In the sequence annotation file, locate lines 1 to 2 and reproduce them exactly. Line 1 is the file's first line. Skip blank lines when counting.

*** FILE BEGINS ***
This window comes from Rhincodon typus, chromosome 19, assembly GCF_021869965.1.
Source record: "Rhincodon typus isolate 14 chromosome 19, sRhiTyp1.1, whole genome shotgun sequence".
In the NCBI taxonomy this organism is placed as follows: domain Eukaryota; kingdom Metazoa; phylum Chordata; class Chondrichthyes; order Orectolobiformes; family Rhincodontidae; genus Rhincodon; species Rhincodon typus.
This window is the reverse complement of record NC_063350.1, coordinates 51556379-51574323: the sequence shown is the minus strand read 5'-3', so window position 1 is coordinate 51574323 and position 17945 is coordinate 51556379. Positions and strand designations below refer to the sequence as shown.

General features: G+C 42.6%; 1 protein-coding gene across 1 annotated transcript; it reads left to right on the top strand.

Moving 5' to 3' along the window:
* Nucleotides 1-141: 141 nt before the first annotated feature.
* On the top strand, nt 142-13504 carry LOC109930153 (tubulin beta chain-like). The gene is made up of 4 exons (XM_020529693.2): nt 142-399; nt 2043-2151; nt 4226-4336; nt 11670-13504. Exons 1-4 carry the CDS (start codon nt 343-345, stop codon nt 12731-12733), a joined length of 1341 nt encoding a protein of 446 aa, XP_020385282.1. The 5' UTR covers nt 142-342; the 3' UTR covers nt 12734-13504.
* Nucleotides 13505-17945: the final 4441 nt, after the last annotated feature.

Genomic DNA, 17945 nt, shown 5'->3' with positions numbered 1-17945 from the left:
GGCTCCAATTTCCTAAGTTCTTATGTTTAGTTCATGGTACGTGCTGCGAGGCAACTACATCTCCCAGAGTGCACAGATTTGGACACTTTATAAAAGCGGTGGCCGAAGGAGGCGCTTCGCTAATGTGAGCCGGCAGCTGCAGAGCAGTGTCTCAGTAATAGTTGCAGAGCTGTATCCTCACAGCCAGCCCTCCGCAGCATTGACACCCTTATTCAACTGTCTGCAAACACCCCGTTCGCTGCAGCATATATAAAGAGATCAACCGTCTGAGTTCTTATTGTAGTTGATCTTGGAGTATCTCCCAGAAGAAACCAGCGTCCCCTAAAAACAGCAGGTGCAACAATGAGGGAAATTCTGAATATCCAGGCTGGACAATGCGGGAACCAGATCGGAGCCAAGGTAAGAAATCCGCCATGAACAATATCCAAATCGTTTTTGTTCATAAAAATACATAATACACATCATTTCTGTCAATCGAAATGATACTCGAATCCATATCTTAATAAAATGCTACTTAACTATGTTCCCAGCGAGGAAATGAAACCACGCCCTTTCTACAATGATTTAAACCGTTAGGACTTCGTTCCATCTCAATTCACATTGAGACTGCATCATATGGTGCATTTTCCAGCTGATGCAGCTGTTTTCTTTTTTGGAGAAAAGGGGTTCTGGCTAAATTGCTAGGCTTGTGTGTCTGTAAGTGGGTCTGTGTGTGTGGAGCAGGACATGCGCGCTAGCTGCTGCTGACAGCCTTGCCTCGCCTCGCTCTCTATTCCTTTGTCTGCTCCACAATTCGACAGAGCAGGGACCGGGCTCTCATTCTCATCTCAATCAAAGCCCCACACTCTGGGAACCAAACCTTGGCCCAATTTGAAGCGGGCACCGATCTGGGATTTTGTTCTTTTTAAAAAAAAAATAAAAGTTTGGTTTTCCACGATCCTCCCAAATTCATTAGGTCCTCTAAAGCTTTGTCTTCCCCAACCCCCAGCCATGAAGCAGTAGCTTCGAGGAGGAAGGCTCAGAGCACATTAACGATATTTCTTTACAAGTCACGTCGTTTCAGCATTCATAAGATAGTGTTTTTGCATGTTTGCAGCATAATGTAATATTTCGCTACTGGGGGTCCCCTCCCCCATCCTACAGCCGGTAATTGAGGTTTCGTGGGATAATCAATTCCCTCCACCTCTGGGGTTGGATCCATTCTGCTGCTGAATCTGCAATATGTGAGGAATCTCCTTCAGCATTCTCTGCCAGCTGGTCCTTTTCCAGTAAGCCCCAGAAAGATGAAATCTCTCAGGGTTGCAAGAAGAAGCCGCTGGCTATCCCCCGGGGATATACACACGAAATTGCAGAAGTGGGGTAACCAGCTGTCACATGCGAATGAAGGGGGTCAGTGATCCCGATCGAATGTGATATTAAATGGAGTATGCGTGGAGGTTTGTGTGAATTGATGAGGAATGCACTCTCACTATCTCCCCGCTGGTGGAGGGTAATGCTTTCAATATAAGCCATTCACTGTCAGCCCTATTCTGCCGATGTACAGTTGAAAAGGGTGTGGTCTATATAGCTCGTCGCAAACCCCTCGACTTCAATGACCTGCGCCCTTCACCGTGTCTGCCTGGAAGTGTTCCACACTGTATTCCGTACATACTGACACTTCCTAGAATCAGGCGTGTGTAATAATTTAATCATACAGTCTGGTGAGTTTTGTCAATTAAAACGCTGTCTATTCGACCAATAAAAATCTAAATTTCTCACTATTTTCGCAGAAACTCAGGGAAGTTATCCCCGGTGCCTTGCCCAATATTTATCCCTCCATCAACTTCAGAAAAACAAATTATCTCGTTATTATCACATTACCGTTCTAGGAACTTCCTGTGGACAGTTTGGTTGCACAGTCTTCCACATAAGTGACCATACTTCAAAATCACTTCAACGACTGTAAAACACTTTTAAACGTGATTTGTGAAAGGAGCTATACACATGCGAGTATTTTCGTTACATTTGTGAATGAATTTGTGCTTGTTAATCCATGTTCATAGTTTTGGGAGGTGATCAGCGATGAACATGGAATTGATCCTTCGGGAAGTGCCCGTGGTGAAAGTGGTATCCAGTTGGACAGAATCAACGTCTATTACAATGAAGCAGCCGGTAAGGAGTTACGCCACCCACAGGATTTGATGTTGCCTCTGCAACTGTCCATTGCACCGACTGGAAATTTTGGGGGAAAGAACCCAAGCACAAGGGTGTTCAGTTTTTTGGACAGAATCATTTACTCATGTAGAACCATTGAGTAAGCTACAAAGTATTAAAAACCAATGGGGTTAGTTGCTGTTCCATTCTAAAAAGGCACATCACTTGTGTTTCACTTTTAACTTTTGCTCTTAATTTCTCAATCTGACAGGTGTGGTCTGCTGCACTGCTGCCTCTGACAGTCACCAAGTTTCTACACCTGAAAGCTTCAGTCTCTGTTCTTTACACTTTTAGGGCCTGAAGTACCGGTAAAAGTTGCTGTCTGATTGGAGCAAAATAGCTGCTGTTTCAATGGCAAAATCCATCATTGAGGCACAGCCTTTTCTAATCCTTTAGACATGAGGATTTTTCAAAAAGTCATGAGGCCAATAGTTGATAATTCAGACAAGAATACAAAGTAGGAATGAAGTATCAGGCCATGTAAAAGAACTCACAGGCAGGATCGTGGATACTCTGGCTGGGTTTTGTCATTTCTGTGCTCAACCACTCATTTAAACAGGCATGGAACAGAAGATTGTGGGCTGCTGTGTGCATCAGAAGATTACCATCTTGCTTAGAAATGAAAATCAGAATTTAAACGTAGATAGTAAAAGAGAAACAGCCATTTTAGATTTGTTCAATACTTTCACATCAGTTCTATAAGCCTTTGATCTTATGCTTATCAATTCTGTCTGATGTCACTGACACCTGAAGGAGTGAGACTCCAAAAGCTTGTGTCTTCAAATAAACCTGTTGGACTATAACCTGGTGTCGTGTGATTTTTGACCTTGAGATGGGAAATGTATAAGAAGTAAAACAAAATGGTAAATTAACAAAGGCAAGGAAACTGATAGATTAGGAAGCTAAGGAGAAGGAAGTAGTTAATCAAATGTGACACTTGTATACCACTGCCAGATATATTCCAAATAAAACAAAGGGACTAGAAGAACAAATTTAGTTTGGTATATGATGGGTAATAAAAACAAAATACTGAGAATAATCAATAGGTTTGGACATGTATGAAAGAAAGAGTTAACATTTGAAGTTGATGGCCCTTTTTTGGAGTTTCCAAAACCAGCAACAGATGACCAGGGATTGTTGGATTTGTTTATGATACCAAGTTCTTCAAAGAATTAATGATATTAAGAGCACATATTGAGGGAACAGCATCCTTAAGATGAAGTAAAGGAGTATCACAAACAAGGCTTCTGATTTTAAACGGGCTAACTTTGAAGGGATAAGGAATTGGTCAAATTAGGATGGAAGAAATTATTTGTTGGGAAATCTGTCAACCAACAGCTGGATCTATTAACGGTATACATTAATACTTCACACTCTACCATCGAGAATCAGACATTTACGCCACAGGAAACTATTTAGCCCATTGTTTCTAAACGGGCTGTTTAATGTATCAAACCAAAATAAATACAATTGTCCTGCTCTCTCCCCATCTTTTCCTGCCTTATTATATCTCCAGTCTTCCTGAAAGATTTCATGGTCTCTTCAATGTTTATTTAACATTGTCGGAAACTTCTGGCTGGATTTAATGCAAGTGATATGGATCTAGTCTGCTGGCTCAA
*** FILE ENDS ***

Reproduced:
This window comes from Rhincodon typus, chromosome 19, assembly GCF_021869965.1.
Source record: "Rhincodon typus isolate 14 chromosome 19, sRhiTyp1.1, whole genome shotgun sequence".